SAN JOSE (AP) - Cisco Systems Inc., the world's largest maker of computer networking equipment, is seeing its ambitions cramped by the global economic turmoil, but results for its latest quarter were strong enough that it announced an increase to its dividend.
LOS ANGELES (AP) - William Shatner's Priceline Negotiator isn't a goner, after all. He just went surfing.
MENLO PARK (AP) - Facebook's early investors and a handful of directors will become eligible on Thursday to sell stock they own in the social networking company. It marks the beginning of a time-honored process for public companies, one that will give many Facebook employees the same right to sell their shares this fall.
LOS ANGELES (AP) - Groupon's stock is 27 percent cheaper Tuesday, but that doesn't make it a bargain.
DETROIT (AP) - A sporty version of the new Camry is helping the car shed its ho-hum image.
SEATTLE (AP) - These aren't your typical loos. One uses microwave energy to transform human waste into electricity. Another captures urine and uses it for flushing. And still another turns excrement into charcoal.
ATLANTA (AP) - The Home Depot Inc. is feeling more optimistic about the recovery of the housing market after customers spent more on sprucing up their homes in the second quarter.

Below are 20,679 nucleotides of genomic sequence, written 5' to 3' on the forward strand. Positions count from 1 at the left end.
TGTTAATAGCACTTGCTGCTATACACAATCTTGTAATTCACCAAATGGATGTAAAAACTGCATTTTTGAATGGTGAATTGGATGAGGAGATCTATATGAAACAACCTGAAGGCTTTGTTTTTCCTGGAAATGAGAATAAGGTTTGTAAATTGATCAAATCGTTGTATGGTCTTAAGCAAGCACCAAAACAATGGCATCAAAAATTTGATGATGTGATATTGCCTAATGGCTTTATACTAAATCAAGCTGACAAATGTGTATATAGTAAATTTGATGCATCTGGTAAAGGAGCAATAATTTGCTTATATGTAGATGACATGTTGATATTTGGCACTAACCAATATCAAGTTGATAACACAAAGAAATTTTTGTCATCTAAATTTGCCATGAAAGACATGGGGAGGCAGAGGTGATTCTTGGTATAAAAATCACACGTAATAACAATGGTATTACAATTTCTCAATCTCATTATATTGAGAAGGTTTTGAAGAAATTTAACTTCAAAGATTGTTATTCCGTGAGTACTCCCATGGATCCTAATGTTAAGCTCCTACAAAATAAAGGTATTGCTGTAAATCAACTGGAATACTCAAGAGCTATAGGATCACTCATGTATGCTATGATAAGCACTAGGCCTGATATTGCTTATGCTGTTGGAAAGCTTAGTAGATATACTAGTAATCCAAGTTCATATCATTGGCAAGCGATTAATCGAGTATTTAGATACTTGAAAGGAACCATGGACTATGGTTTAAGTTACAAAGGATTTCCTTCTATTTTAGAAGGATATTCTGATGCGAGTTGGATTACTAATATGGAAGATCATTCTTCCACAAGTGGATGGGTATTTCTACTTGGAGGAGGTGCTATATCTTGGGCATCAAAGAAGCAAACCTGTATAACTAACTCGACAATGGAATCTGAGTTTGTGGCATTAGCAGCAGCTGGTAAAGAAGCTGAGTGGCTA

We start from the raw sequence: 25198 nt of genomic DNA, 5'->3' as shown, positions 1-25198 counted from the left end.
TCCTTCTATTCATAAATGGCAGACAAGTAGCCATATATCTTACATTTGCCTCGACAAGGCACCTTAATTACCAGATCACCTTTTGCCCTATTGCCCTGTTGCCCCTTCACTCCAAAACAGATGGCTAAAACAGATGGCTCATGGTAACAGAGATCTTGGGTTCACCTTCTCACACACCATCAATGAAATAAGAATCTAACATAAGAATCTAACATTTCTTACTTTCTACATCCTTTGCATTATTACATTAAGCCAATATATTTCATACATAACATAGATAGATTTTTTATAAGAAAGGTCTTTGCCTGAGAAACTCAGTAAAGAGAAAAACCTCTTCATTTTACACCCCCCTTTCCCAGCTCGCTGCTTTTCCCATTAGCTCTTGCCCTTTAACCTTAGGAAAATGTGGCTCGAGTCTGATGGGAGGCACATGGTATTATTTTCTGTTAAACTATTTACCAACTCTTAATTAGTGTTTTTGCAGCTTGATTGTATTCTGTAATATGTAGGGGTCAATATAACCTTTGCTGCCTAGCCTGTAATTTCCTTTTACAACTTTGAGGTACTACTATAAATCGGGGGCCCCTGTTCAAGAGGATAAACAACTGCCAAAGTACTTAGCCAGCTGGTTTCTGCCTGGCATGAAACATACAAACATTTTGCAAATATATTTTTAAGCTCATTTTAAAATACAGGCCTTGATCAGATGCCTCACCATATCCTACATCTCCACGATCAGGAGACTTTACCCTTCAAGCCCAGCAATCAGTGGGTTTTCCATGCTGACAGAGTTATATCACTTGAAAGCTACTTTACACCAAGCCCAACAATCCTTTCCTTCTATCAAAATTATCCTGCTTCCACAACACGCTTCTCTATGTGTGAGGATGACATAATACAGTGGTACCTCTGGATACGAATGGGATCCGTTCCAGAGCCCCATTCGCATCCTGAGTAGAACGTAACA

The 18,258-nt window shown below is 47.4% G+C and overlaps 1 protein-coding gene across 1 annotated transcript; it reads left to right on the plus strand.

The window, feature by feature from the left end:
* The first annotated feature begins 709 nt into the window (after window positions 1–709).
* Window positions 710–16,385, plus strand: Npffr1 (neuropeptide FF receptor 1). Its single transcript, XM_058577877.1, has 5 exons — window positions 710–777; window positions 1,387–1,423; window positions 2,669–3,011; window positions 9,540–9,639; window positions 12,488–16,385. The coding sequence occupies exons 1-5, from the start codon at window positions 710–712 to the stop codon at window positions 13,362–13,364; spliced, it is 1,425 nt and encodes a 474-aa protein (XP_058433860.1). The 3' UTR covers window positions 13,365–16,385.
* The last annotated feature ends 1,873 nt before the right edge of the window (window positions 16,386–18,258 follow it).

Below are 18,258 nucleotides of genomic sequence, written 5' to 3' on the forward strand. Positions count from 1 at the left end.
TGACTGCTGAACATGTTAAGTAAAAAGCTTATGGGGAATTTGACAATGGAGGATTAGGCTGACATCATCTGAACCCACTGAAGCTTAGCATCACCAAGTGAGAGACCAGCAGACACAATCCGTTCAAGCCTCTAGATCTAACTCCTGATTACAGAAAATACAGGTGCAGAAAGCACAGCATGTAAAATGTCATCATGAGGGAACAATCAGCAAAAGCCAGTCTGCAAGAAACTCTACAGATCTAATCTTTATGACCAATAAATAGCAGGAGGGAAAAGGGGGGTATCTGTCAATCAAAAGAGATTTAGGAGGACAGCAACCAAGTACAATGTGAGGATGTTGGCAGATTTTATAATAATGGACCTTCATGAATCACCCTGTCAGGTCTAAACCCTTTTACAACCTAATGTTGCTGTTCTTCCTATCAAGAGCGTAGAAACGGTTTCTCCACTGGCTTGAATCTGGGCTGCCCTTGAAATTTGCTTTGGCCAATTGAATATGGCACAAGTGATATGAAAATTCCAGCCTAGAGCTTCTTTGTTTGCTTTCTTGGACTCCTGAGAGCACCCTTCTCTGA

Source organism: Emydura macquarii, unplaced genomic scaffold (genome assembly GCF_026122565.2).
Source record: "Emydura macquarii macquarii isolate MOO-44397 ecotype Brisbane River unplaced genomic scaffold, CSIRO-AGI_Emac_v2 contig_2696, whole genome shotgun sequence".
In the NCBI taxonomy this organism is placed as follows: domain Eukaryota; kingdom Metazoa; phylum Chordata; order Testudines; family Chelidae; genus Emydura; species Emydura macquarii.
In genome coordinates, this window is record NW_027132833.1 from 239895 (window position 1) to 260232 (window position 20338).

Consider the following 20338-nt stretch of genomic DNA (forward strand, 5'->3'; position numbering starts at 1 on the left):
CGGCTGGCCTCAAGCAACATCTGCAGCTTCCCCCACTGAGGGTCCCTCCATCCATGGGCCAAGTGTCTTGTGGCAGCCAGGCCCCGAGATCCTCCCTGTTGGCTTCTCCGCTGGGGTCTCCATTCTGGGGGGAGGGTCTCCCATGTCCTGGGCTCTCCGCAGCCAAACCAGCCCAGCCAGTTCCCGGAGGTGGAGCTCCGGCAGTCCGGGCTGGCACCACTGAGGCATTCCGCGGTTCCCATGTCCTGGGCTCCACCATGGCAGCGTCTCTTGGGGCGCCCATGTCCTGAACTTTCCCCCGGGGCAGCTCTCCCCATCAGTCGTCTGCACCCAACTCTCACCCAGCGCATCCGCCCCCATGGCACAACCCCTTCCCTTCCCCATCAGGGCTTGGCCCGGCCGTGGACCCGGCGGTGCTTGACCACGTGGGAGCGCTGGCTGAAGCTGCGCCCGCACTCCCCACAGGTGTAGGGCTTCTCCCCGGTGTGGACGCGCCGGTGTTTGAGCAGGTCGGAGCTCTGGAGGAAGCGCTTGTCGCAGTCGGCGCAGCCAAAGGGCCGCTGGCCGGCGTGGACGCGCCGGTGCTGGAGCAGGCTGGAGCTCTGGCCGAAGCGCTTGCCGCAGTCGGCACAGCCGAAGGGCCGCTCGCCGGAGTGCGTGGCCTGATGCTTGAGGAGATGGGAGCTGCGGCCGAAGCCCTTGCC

WASHINGTON (AP) - Americans increased their retail spending in July by the most in five months, opening their wallets after a frugal spring and offering hope that the slumping economy may rebound in the second half of the year.
DETROIT (AP) - Most midsize luxury cars - including the Mercedes-Benz C-Class - performed poorly in a new frontal crash test developed by the Insurance Institute for Highway Safety.
RICHMOND (AP) - Structural engineers on Monday deemed the site of a Chevron refinery fire in the San Francisco Bay area hazardous for human entry after looking at the failed pipe that leaked and sent a towering plume of black smoke into the sky.
LOS ANGELES (AP) - Americans are carrying more credit card debt than a year ago, yet the late-payment rate for card holders remains near an 18-year low, an analysis of consumer-credit data shows.
NEW YORK (AP) - Phone companies are losing the high-speed Internet game. In the second quarter, the landline phone industry lost broadband subscribers for the first time, as cable companies continued to pile on new household and small business customers, thanks to the higher speeds they offer in most areas.
NEW YORK (AP) - Google Inc. is making its largest round of layoffs ever as it announced plans to cut about 4,000 jobs at Motorola Mobility just three months after buying the struggling cellphone pioneer.
LOUISVILLE, Ky. (AP) - A federal judge on Monday tentatively approved a $40 million settlement between Skechers USA Inc. and consumers who bought the toning shoes after ads made unfounded claims that the footwear would help people lose weight and strengthen muscles.
DETROIT (AP) - U.S. taxpayers will lose $3.3 billion more on the auto industry bailout than the government predicted two months ago, hurt by General Motors' falling stock price.